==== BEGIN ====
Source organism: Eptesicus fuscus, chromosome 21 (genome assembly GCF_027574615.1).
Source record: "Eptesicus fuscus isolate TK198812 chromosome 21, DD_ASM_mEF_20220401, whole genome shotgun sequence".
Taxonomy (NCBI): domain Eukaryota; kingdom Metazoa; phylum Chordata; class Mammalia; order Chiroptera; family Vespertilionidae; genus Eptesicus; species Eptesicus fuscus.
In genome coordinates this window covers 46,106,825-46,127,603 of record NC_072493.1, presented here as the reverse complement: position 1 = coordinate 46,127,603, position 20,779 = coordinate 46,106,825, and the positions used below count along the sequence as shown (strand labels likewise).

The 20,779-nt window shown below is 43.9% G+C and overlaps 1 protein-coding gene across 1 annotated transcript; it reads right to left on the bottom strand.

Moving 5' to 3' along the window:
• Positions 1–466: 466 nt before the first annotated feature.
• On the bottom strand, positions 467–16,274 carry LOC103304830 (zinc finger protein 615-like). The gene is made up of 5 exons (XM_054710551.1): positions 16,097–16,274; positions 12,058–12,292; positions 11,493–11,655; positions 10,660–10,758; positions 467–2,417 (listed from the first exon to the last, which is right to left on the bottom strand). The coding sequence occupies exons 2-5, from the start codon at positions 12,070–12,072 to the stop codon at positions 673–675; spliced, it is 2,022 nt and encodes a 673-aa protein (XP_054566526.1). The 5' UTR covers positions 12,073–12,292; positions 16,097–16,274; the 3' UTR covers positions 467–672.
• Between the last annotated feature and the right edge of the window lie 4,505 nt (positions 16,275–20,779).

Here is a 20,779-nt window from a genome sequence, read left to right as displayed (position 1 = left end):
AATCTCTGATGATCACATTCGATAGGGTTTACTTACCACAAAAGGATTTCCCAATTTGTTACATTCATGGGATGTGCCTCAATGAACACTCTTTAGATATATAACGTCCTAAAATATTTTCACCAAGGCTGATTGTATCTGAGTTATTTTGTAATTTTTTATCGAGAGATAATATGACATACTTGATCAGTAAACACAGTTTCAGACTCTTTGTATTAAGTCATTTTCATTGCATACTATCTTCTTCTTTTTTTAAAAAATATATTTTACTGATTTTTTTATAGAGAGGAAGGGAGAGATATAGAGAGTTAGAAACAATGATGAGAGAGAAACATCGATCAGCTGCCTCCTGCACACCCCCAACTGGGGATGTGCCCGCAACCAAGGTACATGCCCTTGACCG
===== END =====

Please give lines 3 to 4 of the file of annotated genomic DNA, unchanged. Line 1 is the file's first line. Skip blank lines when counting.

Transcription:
Taxonomy (NCBI): domain Eukaryota; kingdom Metazoa; phylum Chordata; class Mammalia; order Chiroptera; family Vespertilionidae; genus Eptesicus; species Eptesicus fuscus.
In genome coordinates this window covers 46,106,825-46,127,603 of record NC_072493.1, presented here as the reverse complement: position 1 = coordinate 46,127,603, position 20,779 = coordinate 46,106,825, and the positions used below count along the sequence as shown (strand labels likewise).